HCMC program recognized by America’s Essential Hospitals

HCMC recognized for work to improve health in the Latino community

Hennepin County Medical Center (HCMC) has been recognized by America’s Essential Hospitals for its work to reduce health disparities for Latino youth through culturally sensitive, integrated care.

America’s Essential Hospitals, a national organization representing hospitals committed to high-quality care for all people, including the vulnerable, awarded HCMC a 2014 Gage Award honorable mention for population health.

“Health care disparities among minority and other underserved populations is a persistent problem that requires creative solutions, such as those at Hennepin County Medical Center,” said America’s Essential Hospitals President and CEO Bruce Siegel, MD, MPH.

The Gage Awards, named after association founder Larry Gage, honor and share successful and creative programs that improve patient care and meet community needs. The Gage Award for population health recognizes activities that improve delivery, access, or value for specific populations in the recipient’s community and, as a result, have improved health outcomes. Last year HCMC’s  Coordinated Care Center was recognized for improving population health.

HCMC’s Aqui Para Ti (APT)/Here for You program is a family centered, clinic-based youth development program that seeks to reduce health disparities for Latino youth using a culturally sensitive, bicultural, bilingual, integrated approach. Among other achievements, upon completion of the Beck Depression Inventory – a rating inventory that measures characteristic attitudes and symptoms of depression – APT patients exhibited significantly fewer depressive symptoms at their final assessment than at their initial assessment, and those with scores of depression achieved a statistically and clinically relevant improvement at follow-up.

“HCMC is a national leader in population health management because of programs like Aqui Para Ti that are created with the community, not for the community,” said HCMC CEO Jon L. Pryor, MD, MBA. “Dr. Svetaz and her team have developed an approach that works because it is culturally sensitive and it works with the family – both the teens and their parents – to address the factors that influence their health status. That is why it is making a real difference in the lives of these families and our community.”

Hennepin County Medical Center is a nationally recognized healthcare system that includes a Level l Adult Trauma Center and Level l Pediatric Trauma Center and a comprehensive primary and specialty care clinic system. The campus in downtown Minneapolis includes a 455-bed acute care hospital and many primary and specialty care clinics. Other clinics are located in Golden Valley, St. Anthony Village, Brooklyn Center, Brooklyn Park, and Richfield; and in Minneapolis in the Whittier Neighborhood and on East Lake Street. HCMC also has a retail clinic in Bloomington, an employee clinic in the Hennepin County Government Center, and a Neurology and Specialty Clinic in the 212 Medical Center in Chaska.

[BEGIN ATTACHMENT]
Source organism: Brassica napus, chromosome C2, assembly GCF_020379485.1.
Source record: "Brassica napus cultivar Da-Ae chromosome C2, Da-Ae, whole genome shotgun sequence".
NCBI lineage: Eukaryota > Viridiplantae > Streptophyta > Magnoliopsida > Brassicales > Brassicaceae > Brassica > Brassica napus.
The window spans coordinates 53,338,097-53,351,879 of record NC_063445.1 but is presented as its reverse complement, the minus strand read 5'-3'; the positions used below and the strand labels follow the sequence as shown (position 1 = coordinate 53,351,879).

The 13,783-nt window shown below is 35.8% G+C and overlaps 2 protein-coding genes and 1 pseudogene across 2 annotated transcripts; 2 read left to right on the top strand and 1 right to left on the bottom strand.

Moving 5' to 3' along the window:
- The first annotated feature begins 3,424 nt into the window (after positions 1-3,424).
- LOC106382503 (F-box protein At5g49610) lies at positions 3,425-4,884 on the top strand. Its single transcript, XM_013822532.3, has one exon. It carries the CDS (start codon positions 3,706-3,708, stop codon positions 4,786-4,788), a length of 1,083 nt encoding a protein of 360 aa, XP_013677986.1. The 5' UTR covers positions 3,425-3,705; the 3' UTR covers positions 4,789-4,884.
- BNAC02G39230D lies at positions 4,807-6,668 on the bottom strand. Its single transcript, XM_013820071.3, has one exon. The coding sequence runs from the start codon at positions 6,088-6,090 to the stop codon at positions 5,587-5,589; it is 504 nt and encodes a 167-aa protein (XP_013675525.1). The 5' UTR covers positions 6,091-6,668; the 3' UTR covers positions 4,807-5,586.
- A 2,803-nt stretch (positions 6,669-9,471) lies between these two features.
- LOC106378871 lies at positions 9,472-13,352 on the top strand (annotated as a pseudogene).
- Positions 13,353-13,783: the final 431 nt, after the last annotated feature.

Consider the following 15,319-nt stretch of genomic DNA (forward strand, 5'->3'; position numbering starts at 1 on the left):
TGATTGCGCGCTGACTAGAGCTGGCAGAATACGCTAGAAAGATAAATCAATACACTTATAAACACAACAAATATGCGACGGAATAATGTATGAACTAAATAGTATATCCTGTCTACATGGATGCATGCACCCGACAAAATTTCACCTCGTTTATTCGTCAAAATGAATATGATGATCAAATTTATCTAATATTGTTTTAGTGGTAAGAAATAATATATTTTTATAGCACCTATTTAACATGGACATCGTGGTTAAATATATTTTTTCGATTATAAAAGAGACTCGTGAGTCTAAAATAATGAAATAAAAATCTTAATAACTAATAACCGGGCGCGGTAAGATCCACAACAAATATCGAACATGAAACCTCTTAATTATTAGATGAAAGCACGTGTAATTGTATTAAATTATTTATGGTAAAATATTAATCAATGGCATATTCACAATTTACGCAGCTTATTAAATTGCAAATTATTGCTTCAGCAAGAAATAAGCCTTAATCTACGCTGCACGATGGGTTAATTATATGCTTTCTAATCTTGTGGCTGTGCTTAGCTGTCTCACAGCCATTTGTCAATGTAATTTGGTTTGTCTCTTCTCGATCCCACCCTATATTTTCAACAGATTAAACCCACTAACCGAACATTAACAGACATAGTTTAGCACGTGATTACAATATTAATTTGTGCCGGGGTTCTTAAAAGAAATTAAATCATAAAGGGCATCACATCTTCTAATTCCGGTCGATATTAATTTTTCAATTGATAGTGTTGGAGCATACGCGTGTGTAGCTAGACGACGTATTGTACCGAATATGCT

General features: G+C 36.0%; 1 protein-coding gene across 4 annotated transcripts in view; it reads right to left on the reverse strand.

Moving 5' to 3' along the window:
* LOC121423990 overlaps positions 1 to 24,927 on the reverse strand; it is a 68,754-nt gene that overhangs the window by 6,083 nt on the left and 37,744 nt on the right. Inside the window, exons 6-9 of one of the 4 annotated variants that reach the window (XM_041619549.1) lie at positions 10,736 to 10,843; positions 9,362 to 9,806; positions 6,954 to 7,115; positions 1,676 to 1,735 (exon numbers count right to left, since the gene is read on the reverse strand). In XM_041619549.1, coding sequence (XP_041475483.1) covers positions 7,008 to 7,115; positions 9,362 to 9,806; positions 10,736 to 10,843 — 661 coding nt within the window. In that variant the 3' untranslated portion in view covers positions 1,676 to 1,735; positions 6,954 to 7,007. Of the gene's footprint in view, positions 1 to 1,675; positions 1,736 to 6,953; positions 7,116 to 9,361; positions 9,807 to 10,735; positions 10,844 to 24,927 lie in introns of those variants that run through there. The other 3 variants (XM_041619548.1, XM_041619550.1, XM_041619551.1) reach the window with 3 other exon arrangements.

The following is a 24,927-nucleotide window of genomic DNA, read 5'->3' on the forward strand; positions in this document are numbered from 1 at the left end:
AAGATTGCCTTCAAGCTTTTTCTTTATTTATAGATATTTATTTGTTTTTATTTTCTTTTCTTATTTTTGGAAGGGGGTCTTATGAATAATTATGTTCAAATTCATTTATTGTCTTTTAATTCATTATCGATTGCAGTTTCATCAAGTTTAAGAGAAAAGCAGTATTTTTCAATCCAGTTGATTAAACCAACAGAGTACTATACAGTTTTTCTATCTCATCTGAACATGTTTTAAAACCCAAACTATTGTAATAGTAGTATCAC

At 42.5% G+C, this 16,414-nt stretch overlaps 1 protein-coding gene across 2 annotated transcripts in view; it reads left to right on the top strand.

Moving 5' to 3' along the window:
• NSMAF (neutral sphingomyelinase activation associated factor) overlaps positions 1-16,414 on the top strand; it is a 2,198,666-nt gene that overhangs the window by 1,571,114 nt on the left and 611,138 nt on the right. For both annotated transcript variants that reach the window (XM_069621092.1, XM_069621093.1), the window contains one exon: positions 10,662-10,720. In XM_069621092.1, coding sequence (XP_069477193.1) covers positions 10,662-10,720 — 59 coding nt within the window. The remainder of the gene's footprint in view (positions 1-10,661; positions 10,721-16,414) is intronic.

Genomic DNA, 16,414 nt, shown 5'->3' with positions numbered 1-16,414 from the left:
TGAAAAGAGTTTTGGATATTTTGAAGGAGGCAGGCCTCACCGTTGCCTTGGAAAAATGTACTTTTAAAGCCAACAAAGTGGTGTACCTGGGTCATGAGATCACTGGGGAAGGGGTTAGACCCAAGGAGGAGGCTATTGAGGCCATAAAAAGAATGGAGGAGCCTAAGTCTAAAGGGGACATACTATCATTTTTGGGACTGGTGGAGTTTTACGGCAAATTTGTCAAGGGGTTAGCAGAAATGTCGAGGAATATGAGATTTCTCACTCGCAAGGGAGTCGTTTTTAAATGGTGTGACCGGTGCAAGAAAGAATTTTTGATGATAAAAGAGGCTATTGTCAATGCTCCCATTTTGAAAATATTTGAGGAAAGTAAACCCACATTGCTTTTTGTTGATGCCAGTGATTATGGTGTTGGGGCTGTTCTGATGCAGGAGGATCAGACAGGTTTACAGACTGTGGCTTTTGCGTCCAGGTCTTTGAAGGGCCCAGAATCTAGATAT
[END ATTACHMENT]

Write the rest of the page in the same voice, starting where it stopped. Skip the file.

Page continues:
Will more Americans benefit from cholesterol-lowering therapy?

In Nov 2013, the American College of Cardiology and the American Heart Association (ACC/AHA) introduced new guidelines to reduce heart attack and stroke through lifestyle changes and selective use of cholesterol-lowering  medications.

The ACC/AHA proposed changes to the guidelines for prescribing cholesterol-lowering medications called statins in accordance with the latest clinical study data available on the use of these drugs to reduce heart attack and strokes, due to the high prevalence of heart attack and stroke associated with high blood cholesterol.

Dr. Woubeshet Ayenew

Dr. Woubeshet Ayenew

“For years, the LDL or ‘bad’ cholesterol level was the basis for the initiation and follow up of statin therapy,” cardiologist Dr. Woubeshet Ayenew at Hennepin County Medical Center explains. “But the new guidelines de-emphasized the value attached to following the LDL level and instead recommended that the intensity of statin therapy match the risk of stroke and heart attack in an individual. For example, high-intensity cholesterol reduction is now recommended for those who have had prior heart attack or stroke, since the recurrence of such events is highest for those individuals.” Continue reading

Getting a handle on headache

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It can start as a dull ache – barely noticeable – but by the end of the day you’re clutching your forehead in pain. Most of the time, headaches are a nuisance and nothing to worry about. If headaches disrupt your life on a regular basis, however, they should be discussed with a physician.

Neurologist Kevin Brown, DO, sees many patients with headaches at Hennepin County Medical Center’s Chaska Neurology and Specialty Clinic. “You should consult a physician if you suffer from persistent headaches that disrupt your daily function or are associated with headache “red flags,” he says. Continue reading